Welcome back students: A primer to the school year in Shelby County

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Here's a Q&A on the key issues facing students, parents

By Todd Martin

As schools open today at 7:30 a.m. for elementary, 8:30 for high schools and 8:40 for middle schools, students, teachers and administrators will see a lot of new faces, some familiar faces in new places and some old places updated with new looks and a lot of new technology.


So, here are few of the changes, upgrades, updates and policy changes this year for Shelby County Public Schools.

Which schools have new principals?

There are four new principals in the district this year, including one Shelby County native that has found himself in a top position.

Steve Coleman, who returned to SCHS in 2000, is moving on to the Education Center @ Cropper this year as the school’s new principal.

He believes the alternative school, with its smaller class sizes, provides more individual attention and “a place where we create a sense of success and where we offer experiences where they can be successful and develop a higher self-esteem.”

His goal is to help students learn to achieve and help themselves.

“We will closely monitor progress, provide continued support and ensure we have an open door for those students who need our services,” he said.

Other new assistant principals in the district are:

  • Seth Green — West Middle
  • Myron Montgomery — East Middle
  • Henry Robbins — Shelby County
  • Wright Elementary still has an assistant position to be filled

How many new teachers are there?

70 – varying from 2 at Simpsonville Elementary and The Shelby County Area Technology Center (lowest) to 12 at Collins and 17 at Shelby County High School.

Which teachers retired?

6 teachers and one assistant principal retired this year.

  • Mike Breidert — SCHS
  • Michael Pippin — SCHS
  • Cathy Redmon — SCHS (assistant principal)
  • Jennifer Slaughter — Southside
  • Anna Smythe — West
  • Sharon Stodghill — Painted Stone
  • Vicki Wesley — District (Clear Creek and Southside elementary schools)

What’s the biggest curriculum change?


The state will have new English/language arts and mathematics standards this year in line with the Next Generation Accountability System. The new curriculum is based on end-of-course assessments. The Kentucky Board of Education recommends that districts make the end-of-course tests count for 20 percent of the final grade. Superintendent James Neihof has stated that he will recommend to the board that the district begin at 10 percent, where end-of-course tests have been valued, and gradually work up to 20 percent.


The addition of the Accelerated Academy at both Collins and Shelby County High School has made the biggest waves for students. Of the 115 that qualified, 71 freshmen — in two class at Collins and one at SCHS — will wade into the most rigorous schedule administrators could put together. The students will begin school with a zero hour class, which will see this committed group starting school at 7:30 with an extra class than the normal 7-period day. The freshman will also start their high school year with AP courses, and have the potential to earn up to 51 college credit hours over their four-year career.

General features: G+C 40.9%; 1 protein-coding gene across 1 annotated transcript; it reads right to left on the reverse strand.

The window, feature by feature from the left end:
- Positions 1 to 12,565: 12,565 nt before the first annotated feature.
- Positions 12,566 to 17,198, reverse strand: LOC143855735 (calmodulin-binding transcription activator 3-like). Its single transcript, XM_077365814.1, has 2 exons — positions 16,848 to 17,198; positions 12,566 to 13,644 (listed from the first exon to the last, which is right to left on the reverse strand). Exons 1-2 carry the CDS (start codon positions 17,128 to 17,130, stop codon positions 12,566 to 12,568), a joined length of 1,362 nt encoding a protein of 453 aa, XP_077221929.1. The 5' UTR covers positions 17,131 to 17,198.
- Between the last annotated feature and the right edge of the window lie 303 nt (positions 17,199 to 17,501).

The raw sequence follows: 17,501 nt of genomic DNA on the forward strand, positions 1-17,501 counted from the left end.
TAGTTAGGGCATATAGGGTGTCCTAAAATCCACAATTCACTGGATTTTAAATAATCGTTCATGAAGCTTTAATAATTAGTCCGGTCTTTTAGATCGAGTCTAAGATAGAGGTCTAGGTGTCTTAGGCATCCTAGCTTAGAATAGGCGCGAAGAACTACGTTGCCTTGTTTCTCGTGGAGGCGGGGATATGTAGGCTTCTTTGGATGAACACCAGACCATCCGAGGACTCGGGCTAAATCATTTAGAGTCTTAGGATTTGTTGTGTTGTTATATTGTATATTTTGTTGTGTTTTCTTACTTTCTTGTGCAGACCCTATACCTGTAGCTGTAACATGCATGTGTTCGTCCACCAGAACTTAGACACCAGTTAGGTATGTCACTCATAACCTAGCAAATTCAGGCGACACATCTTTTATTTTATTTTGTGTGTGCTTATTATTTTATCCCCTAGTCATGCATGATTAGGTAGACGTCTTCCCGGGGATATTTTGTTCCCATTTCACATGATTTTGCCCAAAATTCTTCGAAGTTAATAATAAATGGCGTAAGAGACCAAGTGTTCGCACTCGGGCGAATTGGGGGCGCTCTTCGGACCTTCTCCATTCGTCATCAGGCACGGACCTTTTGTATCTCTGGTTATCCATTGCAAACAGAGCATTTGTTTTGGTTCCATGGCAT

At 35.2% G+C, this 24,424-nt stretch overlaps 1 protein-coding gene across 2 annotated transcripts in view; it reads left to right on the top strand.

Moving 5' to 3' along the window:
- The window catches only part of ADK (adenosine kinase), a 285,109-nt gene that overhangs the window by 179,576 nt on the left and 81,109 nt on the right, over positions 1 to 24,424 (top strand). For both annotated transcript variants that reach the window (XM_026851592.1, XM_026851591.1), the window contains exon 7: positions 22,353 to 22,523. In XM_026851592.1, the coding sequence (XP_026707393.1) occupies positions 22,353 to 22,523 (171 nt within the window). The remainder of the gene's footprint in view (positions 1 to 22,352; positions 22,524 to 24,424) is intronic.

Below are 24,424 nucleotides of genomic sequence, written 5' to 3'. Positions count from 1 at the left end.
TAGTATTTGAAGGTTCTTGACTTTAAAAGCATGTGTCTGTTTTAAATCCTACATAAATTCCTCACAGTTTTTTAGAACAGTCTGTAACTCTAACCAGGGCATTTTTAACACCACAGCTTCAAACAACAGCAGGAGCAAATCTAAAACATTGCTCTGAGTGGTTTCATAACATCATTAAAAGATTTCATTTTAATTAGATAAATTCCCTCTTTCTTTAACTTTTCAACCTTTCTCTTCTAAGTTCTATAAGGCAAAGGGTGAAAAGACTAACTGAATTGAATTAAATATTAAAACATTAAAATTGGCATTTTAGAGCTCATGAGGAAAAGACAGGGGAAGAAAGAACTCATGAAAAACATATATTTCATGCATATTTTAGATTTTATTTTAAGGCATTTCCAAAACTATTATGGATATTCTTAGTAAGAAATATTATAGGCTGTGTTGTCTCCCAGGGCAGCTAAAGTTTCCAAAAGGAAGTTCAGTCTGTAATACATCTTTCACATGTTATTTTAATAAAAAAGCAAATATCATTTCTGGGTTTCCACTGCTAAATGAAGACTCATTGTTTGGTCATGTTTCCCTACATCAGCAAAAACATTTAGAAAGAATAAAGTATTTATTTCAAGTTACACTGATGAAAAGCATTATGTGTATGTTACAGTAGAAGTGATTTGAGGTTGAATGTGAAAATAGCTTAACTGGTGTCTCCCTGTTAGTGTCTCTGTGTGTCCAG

Are dress codes still the same?

Shelby County High School has undergone the biggest change in dress code this year. The school has stuck with the chino, or khaki, pants, but has loosened restrictions on shirts.

“The only big change is that we now allow appropriate T-shirts,” said Principal Eddie Oakley. “If they don’t know what appropriate is by high school-age, then I guess we’ll have to tell them.”

Oakley went on to describe the shirts as covering from the neck through the mid-section and with appropriate writing, like “Shelby County, John Deere or something like that,” he said.

The goal is to give the students a little more variety and keep parents from having to go out and purchase new collared shirts.

“Everyone has appropriate T-shirts, so we thought we’d give them the chance to wear them to school,” Oakley said.

What schools have new, remodeled facilities?

The downstairs of Shelby County High School got the biggest upgrades this year. After the freshman area upstairs was upgraded last year, the downstairs got the full treatment this year with fresh paint, flooring and carpeting.

“It looks great,” said Principal Eddie Oakley. “It’s first class all over.”

The school also received some new technology, with SMART boards now in nearly every room, and the library received some new technology, including its own SMART board, and new carpet. And there were big upgrades and updates in the choral, band rooms and cafeteria.

While the SCHS upgrades were the most significant, SCPS did install some new SMART board and a some other technology upgrades across the district, and Heritage and SCHS had some roof work done.

Also, Collins students and parents be mindful of the new light at Discovery Boulevard and U.S. 60. The light was installed this summer and should make it easier to turn into the school from the eastbound lanes and to turn east when leaving the school.

Work will also get underway sometime this school year on the new Southside Elementary School. The new school will be located behind the current Southside